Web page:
Finally, all the foregoing analysis makes clear City cannot possibly be found liable for a failure to "monitor" or investigate male physicians who chose not to have chaperons present during their examinations. As Dr. Nichols' affidavit reflects, such a choice may be the result of legitimate concerns of either the physician or his patient.*fn16 That choice cannot by any stretch be said to put City on notice — at peril of Section 1983 liability — of the material likelihood of a sexual assault.

City's Liability for the Padilla Assault

All that distinguishes the Padilla claim from the Jones claim is that City was aware of Jones's charges against Dr. D'Avis before the Padilla assault. No City official then knew of any other complaints of misconduct against Dr. D'Avis. City's actions or omissions before March 1 must be measured in light of Department's internal investigation (including the polygraph examination favorable to D'Avis), the November 13 OMI finding of "not sustained" and the knowledge the State's Attorney's office had reviewed the D'Avis file and declined to prosecute.

Under the standards already discussed, the issue is whether City's failure to discipline Dr. D'Avis or to require chaperons during his pelvic examinations, in light of its knowledge of the Jones incident, constituted gross negligence or deliberate indifference to Padilla's constitutional rights. Though requiring a chaperon would (at least in retrospect) have been prudent, and though such a requirement would have prevented the Padilla assault, City's failure to mandate chaperonage does not subject it to Section 1983 liability.

It is undisputed Dr. D'Avis had an unblemished record before the Jones incident. Dr. Muriel, a fellow Bolivian and social acquaintance, had known Dr. D'Avis for many years. When Dr. D'Avis vehemently denied Jones's charge and submitted to a lie detector test with favorable results, the officials were faced with the word of a colleague against the word of a patient. Given their association with Dr. D'Avis, the obvious vulnerability of any doctor to such charges and the apparent clearing of Dr. D'Avis by the polygraph, the officials (and hence City) cannot reasonably be faulted for having resolved any doubts in favor of Dr. D'Avis.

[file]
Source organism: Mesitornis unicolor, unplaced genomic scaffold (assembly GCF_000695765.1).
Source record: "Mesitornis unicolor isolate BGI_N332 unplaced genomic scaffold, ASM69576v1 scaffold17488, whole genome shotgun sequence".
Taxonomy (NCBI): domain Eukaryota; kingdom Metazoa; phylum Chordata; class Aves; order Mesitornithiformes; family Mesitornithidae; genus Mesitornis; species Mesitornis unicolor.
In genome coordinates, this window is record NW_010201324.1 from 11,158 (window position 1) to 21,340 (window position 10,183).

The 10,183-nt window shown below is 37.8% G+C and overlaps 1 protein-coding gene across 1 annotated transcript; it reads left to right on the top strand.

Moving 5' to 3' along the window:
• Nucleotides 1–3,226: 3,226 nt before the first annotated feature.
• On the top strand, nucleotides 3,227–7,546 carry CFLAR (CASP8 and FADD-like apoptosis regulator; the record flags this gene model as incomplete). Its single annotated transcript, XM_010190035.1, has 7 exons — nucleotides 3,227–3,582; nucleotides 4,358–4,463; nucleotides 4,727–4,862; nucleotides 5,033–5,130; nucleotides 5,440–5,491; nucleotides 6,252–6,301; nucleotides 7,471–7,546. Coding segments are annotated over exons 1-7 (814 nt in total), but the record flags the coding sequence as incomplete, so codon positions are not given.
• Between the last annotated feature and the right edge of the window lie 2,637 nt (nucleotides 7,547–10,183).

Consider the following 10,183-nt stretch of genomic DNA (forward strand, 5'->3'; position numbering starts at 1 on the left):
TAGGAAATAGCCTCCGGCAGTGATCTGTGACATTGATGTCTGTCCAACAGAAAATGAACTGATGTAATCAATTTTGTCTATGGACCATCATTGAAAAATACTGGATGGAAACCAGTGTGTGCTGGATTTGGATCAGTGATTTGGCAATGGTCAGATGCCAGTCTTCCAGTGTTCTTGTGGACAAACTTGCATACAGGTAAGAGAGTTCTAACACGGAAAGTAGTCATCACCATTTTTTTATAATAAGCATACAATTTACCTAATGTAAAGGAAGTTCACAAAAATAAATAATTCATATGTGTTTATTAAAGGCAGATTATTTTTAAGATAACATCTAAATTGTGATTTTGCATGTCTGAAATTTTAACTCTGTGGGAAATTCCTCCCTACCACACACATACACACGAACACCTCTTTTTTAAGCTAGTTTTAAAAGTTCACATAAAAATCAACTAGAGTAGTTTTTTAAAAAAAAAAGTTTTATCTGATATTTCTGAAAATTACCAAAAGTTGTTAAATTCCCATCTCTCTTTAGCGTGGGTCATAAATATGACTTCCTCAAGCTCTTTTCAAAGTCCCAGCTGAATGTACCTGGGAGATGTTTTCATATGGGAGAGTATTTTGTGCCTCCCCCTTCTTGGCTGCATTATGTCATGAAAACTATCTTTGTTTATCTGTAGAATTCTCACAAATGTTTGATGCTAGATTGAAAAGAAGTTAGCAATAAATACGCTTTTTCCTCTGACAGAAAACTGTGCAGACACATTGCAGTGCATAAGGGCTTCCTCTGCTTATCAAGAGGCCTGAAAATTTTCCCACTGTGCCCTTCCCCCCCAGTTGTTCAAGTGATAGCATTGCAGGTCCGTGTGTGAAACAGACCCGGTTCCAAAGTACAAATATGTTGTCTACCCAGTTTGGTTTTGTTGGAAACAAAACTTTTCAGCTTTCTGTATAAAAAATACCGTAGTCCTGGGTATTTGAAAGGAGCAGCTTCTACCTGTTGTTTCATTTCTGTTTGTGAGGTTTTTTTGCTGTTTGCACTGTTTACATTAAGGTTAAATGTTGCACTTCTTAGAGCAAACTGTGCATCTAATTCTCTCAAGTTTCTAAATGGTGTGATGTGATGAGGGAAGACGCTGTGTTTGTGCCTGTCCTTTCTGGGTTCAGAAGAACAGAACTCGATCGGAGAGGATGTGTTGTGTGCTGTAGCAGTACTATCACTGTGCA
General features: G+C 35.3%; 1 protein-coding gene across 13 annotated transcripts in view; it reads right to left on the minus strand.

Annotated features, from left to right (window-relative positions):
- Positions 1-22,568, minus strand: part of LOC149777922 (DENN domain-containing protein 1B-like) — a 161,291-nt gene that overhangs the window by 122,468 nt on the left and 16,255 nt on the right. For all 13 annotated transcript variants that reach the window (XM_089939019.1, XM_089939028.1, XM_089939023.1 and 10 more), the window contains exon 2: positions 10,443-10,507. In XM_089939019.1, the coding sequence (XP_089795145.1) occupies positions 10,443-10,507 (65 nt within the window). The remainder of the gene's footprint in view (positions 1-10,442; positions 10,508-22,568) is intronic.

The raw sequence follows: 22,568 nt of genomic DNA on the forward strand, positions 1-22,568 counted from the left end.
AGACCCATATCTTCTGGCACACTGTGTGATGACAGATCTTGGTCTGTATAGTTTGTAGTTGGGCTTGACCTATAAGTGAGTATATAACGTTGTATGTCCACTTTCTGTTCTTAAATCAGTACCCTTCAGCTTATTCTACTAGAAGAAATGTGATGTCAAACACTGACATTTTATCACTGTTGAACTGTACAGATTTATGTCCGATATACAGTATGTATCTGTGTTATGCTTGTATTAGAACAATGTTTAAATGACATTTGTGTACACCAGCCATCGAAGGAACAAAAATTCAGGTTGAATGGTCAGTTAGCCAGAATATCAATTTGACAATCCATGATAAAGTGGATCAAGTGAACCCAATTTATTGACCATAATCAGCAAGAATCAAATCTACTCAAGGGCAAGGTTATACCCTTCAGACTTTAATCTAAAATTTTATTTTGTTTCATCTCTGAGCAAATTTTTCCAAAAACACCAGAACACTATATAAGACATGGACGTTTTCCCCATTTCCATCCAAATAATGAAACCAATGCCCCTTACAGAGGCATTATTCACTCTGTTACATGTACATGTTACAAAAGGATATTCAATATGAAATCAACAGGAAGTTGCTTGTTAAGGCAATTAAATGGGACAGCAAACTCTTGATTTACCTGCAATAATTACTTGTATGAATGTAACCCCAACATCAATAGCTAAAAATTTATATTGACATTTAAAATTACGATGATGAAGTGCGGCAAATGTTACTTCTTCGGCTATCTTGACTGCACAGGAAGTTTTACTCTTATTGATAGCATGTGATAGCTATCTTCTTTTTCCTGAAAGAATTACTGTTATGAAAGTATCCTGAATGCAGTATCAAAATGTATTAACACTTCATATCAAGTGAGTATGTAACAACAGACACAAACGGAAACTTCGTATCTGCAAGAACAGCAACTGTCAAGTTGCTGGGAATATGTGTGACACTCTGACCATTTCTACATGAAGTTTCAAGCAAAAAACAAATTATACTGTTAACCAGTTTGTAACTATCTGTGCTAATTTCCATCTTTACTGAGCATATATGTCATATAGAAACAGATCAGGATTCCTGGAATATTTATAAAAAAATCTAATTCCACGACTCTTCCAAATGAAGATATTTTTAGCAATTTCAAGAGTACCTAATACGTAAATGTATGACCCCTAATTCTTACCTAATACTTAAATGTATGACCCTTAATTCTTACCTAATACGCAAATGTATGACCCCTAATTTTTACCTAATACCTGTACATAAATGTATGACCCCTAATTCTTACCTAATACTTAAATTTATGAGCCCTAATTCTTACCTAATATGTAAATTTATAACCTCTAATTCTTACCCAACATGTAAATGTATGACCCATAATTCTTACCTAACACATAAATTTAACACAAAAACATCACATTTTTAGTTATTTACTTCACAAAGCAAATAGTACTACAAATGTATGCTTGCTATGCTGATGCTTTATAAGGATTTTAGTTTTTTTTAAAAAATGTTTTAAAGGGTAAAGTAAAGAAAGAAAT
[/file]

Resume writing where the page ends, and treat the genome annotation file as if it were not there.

That is not to say City's officials did not take the charges seriously. They conducted an extensive internal investigation and then turned the case over to OMI for an independent investigation. Their actions cannot be deemed to have encouraged Dr. D'Avis or to have acquiesced in his misconduct.*fn17 Turpin v. Mailet, 619 F.2d 196, 201 (2d Cir. 1980).

Nearly nine months elapsed between the Jones charges and the Padilla incident. So far as City's officials knew, Dr. D'Avis had comported himself in a professional and perfectly acceptable manner during that period. More than three months before the Padilla episode the OMI Investigative Summary had found the Jones charges "not sustained."*fn18

Under those circumstances the Section 1983 standards for City immediately before the Padilla assault are not to be distinguished from those before Jones's charges. It is all too easy to second-guess what City should have done in retrospect, but that is not the Section 1983 test. City's failure to require chaperons in March 1982 cannot be deemed "grossly negligent" or "deliberately indifferent" to the constitutional rights of a patient in Padilla's position.

Conclusion

There is no genuine issue of material fact in either case. City cannot in any sense be deemed culpable with respect to the Jones incident. Even if it could be viewed as negligent as to Padilla (a questionable conclusion in all events), any such shortcoming does not even approach the level required to render City liable under Section 1983. City is entitled to a judgment as a matter of law in each case. These actions are dismissed with prejudice.